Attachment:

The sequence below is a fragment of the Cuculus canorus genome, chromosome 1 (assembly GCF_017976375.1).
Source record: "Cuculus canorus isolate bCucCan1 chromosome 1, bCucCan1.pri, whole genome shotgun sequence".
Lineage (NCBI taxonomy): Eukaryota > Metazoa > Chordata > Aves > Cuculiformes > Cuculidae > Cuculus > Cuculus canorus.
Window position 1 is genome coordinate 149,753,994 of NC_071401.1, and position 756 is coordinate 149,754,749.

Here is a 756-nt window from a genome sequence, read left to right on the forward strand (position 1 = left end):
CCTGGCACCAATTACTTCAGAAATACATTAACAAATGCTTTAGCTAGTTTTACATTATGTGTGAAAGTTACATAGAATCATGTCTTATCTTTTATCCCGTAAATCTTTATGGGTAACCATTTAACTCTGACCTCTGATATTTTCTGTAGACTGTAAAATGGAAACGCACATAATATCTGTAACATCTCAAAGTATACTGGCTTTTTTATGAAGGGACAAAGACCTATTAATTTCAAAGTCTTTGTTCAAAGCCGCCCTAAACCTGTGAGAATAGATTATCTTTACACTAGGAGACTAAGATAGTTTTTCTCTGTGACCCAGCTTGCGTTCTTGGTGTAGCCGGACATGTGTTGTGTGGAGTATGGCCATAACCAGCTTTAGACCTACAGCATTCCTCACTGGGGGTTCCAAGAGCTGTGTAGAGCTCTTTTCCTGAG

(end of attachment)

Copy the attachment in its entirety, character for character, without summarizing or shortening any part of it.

The sequence below is a fragment of the Cuculus canorus genome, chromosome 1 (assembly GCF_017976375.1).
Source record: "Cuculus canorus isolate bCucCan1 chromosome 1, bCucCan1.pri, whole genome shotgun sequence".
Lineage (NCBI taxonomy): Eukaryota > Metazoa > Chordata > Aves > Cuculiformes > Cuculidae > Cuculus > Cuculus canorus.
Window position 1 is genome coordinate 149,753,994 of NC_071401.1, and position 756 is coordinate 149,754,749.

Here is a 756-nt window from a genome sequence, read left to right on the forward strand (position 1 = left end):
CCTGGCACCAATTACTTCAGAAATACATTAACAAATGCTTTAGCTAGTTTTACATTATGTGTGAAAGTTACATAGAATCATGTCTTATCTTTTATCCCGTAAATCTTTATGGGTAACCATTTAACTCTGACCTCTGATATTTTCTGTAGACTGTAAAATGGAAACGCACATAATATCTGTAACATCTCAAAGTATACTGGCTTTTTTATGAAGGGACAAAGACCTATTAATTTCAAAGTCTTTGTTCAAAGCCGCCCTAAACCTGTGAGAATAGATTATCTTTACACTAGGAGACTAAGATAGTTTTTCTCTGTGACCCAGCTTGCGTTCTTGGTGTAGCCGGACATGTGTTGTGTGGAGTATGGCCATAACCAGCTTTAGACCTACAGCATTCCTCACTGGGGGTTCCAAGAGCTGTGTAGAGCTCTTTTCCTGAG